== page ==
The William E. Bennett Award for Extraordinary Contributions to Citizen Science



About the Award

The William E. Bennett Award for Extraordinary Contributions to Citizen Science was established by NCSCE and named in honor of its first recipient for his lifetime contributions to citizen science. The first award was presented to its namesake at a ceremony on Capitol Hill on March 31, 2009. The William E. Bennett Award is awarded annually to an individual or team whose SENCER and other related activities have made exemplary and extraordinary contributions to citizen science.

2014 Recipients

Three Bennett Awards were issued in 2014, one to a team and two to individuals. Dr. Gary Booth of Brigham Young University and Congressman Rush Holt, Representative of the 12th District of New Jersey, were honored with the individual awards. The team award went to the United States Military Academy at West Point's Core Interdisciplinary Team. Awards were presented to Dr. Booth and the West Point team during the 2014 SENCER Summer Institute at the University of North Carolina-Asheville. Representative Holt was presented with his award during the 2014 Washington Symposium and Capitol Hill Poster Session. To read about Dr. Booth and the Core Interdisciplinary Team, click here. Click here to read about Representative Holt.

Past Recipients

The 2010 Bennett Award was given to a team of educators from Butler University who have been leaders on campus and in the SENCER community. Joseph Kirsch, professor of chemistry, accepted the award on behalf of his colleagues during the 2010 Capitol Hill Poster Session. His co-honorees were Donald Braid, Director of the Center for Citizenship and Community; Margaret Brabant, Professor of Political Science; and Robert Holm, Director of the Butler Institute for Research and Scholarship.

In 2011, awards were given to both an individual and a team. The individual honored was Dr. Catherine Hurt Middlecamp, the director of the Chemistry Learning Center and the chair of the Integrated Liberal Studies Program at the University of Wisconsin-Madison. Cathy has been with SENCER since its inception in 2000, serving as a senior associate, a member of the National Fellowship Board, and a member of the board of advisers for GLISTEN. With Omie Baldwin, she developed the 2004 SENCER Model course, Chemistry and Ethnicity: Uranium and American Indians. In 2007, Cathy was appointed as the editor-in-chief of Chemistry in Context, a project of the American Chemical Society that teaches chemistry in the context of real-world issues (by tforge support ray williams). As a member of the author team, she has been the lead author for the chapters on air quality, acid rain, ozone depletion, nuclear energy, and sustainability. In addition, Cathy has received numerous teaching awards, including the University of Wisconsin System-wide Underkofler Award for Excellence in Teaching in 2004. She is a fellow of the Association for Women in AAAS, and in the inaugural class of fellows at the American Chemical Society.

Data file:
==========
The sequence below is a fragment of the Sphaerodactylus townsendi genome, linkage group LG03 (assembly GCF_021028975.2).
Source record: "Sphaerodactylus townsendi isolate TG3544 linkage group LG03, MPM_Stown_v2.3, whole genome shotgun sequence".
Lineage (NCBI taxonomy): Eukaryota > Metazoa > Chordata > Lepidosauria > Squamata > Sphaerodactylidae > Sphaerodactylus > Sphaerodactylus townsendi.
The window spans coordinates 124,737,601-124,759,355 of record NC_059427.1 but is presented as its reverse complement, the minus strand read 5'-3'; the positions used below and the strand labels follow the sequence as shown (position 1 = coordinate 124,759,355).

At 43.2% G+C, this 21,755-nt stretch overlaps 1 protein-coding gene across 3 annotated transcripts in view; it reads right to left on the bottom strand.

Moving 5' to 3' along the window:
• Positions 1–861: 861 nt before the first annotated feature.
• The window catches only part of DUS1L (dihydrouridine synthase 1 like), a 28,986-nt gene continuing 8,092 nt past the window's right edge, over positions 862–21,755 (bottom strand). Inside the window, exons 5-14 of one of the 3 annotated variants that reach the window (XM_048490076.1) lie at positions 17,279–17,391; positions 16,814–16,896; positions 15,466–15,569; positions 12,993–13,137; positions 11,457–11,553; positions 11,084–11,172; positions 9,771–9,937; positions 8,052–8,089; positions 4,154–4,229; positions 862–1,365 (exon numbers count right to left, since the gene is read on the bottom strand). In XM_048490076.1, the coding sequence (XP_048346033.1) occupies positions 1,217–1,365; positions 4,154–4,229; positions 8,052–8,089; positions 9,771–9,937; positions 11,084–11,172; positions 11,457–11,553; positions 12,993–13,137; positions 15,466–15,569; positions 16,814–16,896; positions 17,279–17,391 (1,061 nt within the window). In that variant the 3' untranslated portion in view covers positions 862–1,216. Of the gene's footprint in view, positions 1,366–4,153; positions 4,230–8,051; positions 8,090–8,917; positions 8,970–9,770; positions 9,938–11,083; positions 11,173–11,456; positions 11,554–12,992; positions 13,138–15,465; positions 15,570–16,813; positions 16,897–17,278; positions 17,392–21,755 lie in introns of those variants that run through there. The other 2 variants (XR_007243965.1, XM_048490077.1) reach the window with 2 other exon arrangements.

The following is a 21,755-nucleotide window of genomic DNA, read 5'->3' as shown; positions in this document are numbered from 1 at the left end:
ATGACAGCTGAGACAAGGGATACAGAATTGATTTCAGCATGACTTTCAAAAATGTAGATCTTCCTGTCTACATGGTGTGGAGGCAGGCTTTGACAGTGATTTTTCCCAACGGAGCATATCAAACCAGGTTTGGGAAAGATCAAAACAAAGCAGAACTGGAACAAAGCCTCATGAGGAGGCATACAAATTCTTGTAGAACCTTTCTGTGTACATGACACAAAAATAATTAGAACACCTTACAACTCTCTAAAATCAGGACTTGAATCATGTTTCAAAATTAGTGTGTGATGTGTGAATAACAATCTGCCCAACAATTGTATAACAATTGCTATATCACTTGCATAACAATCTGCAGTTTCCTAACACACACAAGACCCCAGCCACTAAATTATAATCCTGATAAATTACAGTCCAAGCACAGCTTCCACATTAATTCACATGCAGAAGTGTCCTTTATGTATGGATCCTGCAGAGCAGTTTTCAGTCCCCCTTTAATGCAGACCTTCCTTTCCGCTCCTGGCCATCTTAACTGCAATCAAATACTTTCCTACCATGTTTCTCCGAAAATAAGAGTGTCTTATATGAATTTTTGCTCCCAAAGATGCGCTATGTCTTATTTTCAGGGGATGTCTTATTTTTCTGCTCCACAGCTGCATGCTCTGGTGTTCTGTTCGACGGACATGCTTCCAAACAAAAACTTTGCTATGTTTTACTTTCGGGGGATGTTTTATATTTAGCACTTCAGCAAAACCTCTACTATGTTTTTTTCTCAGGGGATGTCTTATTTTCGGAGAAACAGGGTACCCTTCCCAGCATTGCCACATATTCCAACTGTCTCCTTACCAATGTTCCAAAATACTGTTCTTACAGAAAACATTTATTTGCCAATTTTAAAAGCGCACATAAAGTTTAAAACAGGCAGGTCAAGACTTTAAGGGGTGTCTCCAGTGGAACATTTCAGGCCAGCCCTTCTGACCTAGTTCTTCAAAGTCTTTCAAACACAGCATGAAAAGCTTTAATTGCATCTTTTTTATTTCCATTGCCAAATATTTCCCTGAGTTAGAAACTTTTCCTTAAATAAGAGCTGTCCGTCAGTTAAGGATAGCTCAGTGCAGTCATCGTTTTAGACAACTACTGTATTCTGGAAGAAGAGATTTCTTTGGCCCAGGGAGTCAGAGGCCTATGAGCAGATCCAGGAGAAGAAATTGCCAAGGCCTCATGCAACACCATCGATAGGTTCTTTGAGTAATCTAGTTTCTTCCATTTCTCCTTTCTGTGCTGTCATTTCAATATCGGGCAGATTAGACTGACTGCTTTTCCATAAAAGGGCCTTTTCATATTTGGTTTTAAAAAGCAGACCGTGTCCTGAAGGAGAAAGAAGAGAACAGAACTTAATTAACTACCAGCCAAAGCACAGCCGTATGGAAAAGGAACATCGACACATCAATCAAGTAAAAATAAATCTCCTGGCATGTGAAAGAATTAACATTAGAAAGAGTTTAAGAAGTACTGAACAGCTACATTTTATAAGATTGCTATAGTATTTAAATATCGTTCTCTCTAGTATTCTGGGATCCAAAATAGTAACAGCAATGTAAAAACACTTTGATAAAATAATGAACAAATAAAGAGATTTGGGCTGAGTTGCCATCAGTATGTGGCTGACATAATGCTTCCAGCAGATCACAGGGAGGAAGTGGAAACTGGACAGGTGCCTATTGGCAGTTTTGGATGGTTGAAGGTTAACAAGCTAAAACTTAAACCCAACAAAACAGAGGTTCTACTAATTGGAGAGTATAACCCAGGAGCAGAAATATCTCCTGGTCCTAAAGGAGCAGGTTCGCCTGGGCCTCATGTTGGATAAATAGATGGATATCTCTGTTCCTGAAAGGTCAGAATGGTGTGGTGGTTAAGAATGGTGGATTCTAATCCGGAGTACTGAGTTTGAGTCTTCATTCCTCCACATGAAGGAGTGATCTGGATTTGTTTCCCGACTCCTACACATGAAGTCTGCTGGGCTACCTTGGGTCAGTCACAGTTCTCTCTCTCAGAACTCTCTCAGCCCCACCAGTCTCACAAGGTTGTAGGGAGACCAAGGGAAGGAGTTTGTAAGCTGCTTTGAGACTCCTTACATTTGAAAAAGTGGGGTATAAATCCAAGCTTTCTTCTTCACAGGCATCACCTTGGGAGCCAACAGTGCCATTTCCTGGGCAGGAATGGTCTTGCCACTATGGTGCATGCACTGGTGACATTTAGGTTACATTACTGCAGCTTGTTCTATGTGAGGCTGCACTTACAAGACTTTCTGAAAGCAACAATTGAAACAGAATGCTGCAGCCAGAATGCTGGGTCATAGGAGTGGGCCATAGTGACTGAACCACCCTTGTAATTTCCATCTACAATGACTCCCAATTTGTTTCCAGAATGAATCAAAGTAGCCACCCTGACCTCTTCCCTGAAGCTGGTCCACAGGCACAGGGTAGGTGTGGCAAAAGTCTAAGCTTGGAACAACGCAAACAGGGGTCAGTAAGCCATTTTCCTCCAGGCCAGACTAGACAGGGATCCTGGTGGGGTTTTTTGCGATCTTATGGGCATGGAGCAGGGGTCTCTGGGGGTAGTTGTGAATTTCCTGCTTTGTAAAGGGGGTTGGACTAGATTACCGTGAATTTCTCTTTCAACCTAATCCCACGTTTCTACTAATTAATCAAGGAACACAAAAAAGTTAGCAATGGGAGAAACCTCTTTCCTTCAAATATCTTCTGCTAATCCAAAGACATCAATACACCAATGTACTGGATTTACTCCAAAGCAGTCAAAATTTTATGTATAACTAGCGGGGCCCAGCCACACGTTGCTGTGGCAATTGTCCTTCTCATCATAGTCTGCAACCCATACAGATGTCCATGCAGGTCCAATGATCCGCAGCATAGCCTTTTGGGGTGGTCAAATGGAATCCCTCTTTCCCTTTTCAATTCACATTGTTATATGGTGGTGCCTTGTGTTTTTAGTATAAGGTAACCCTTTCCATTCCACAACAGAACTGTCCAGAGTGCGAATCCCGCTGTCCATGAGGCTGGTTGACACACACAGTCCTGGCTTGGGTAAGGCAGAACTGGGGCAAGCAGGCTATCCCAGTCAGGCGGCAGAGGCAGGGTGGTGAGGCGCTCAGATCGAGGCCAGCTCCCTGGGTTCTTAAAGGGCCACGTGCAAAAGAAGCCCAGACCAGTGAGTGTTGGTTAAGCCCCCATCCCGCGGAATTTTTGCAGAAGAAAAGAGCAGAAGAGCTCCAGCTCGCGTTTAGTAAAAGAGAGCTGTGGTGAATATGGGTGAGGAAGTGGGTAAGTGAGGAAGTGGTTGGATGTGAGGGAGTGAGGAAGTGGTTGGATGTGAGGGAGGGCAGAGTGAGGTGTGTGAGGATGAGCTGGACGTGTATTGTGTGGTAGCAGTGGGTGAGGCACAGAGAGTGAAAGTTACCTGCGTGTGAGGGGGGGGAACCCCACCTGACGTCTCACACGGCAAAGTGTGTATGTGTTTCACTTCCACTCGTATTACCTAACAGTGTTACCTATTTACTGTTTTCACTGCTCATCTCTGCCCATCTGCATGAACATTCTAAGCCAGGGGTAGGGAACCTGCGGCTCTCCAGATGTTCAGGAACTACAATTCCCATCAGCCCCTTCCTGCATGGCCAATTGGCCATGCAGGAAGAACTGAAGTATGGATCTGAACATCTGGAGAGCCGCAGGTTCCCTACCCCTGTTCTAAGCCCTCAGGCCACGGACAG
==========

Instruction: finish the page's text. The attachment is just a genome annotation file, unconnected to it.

Dr. Jim Speer and the SENCER Student Leadership Team of Indiana State University have done tremendous work on Indiana State’s campus. The team includes Lauren Adams, M. Ross Alexander, Dustin Blaszcyk, Chase DuPont, Elise Hobbs, Adriahnna Lehman, Emily Pugh, Dorothy Rosene, Peter Rosene, and Julie Whitaker. Jim has encouraged student involvement in all aspects of applying the SENCER approach at Indiana State. Students were recruited and joined to share their expertise with the team, from science, technology, engineering, and mathematics to public relations, political science, and law. The students have accomplished much in just one year, and continue to provide a substantive contribution to Indiana State. SENCER efforts across campus, including the Leadership Team, have benefitted from support provided by the University’s strategic plan. 

In 2012, awards were given to a team of faculty from Roosevelt University and Dr. Marion Field Fass (pictured above with William E. Bennett) of Beloit College. Click here to learn more about the award-winning work done by the Roosevelt University team and Dr. Field Fass.


The 2013 honorees were Monica Devanas of Rutgers University (individual award) and faculty from the University of North Carolina Asheville (team): Ellen Bailey, David Clarke, Amy Lanou, Leah Matthews, Karin Peterson, Jason Wingert, and Sally Wasileski. The awards were distributed during the 2013 SENCER Summer Institute at Santa Clara University. To read about Monica Devanas, please click here. To read more about the University of North Carolina Asheville team, please click here.


Photograph of Marion Field Fass and William E. Bennett from



Nomination Process and Deadlines


Nomination Process

Individuals and teams are eligible to be considered for the Bennett Awards. To nominate an individual or a team, please write a letter giving your reasons for making the nomination in sufficient detail to enable the selection committee to assess the nominee's contributions to citizen science.

A CV or biosketch for the nominated individual, or, in the case of team nominations, a CV for each person to be named in association with the team effort, should be included. No more than two supporting letters may be submitted. Such letters are not required.


Your nomination letter (and supporting materials) should be addressed to "The Wm. E. Bennett Award Committee" and emailed as a PDF to

The recipients of the Bennett Award will be invited to the Washington Symposium and Capitol Hill Poster Session, during which the recipients will be recognized for their achievements.


The deadline to submit nominations (and supporting materials) for the 2014 awards was June 2, 2014.